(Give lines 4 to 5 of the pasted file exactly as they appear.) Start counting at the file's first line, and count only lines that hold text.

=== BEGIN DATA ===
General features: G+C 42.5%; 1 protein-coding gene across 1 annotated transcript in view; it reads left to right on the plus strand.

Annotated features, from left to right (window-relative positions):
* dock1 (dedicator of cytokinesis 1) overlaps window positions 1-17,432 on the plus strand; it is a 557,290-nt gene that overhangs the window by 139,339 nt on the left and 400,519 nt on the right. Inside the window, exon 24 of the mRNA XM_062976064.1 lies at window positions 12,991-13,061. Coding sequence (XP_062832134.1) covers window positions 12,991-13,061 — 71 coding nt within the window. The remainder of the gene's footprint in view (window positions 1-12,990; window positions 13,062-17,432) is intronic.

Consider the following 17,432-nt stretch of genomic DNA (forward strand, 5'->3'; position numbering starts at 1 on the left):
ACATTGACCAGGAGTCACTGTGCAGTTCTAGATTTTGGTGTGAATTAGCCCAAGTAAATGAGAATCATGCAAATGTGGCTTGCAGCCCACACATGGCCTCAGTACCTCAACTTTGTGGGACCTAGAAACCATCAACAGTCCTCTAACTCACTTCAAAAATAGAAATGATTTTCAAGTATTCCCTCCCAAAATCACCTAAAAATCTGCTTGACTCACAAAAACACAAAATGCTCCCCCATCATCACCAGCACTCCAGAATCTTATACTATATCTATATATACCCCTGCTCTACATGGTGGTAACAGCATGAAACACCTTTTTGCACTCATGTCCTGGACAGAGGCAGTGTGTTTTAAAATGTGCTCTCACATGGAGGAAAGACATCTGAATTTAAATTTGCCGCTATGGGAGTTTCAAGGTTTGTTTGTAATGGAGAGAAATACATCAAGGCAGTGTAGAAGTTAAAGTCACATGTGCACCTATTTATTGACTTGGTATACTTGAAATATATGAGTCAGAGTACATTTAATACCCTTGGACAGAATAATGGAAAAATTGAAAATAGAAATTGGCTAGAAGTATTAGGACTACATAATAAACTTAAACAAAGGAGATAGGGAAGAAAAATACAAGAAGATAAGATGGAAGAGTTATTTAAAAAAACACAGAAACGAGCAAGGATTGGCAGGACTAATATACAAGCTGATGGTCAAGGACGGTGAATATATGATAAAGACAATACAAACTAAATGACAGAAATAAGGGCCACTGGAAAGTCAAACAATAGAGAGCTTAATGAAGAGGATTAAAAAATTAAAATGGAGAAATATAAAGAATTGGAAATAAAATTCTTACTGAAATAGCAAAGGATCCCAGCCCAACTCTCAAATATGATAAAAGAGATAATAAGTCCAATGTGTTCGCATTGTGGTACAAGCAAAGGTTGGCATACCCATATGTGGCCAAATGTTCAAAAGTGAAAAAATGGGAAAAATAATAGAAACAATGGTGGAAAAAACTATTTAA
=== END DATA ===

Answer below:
Consider the following 17,432-nt stretch of genomic DNA (forward strand, 5'->3'; position numbering starts at 1 on the left):
ACATTGACCAGGAGTCACTGTGCAGTTCTAGATTTTGGTGTGAATTAGCCCAAGTAAATGAGAATCATGCAAATGTGGCTTGCAGCCCACACATGGCCTCAGTACCTCAACTTTGTGGGACCTAGAAACCATCAACAGTCCTCTAACTCACTTCAAAAATAGAAATGATTTTCAAGTATTCCCTCCCAAAATCACCTAAAAATCTGCTTGACTCACAAAAACACAAAATGCTCCCCCATCATCACCAGCACTCCAGAATCTTATACTATATCTATATATACCCCTGCTCTACATGGTGGTAACAGCATGAAACACCTTTTTGCACTCATGTCCTGGACAGAGGCAGTGTGTTTTAAAATGTGCTCTCACATGGAGGAAAGACATCTGAATTTAAATTTGCCGCTATGGGAGTTTCAAGGTTTGTTTGTAATGGAGAGAAATACATCAAGGCAGTGTAGAAGTTAAAGTCACATGTGCACCTATTTATTGACTTGGTATACTTGAAATATATGAGTCAGAGTACATTTAATACCCTTGGACAGAATAATGGAAAAATTGAAAATAGAAATTGGCTAGAAGTATTAGGACTACATAATAAACTTAAACAAAGGAGATAGGGAAGAAAAATACAAGAAGATAAGATGGAAGAGTTATTTAAAAAAACACAGAAACGAGCAAGGATTGGCAGGACTAATATACAAGCTGATGGTCAAGGACGGTGAATATATGATAAAGACAATACAAACTAAATGACAGAAATAAGGGCCACTGGAAAGTCAAACAATAGAGAGCTTAATGAAGAGGATTAAAAAATTAAAATGGAGAAATATAAAGAATTGGAAATAAAATTCTTACTGAAATAGCAAAGGATCCCAGCCCAACTCTCAAATATGATAAAAGAGATAATAAGTCCAATGTGTTCGCATTGTGGTACAAGCAAAGGTTGGCATACCCATATGTGGCCAAATGTTCAAAAGTGAAAAAATGGGAAAAATAATAGAAACAATGGTGGAAAAAACTATTTAA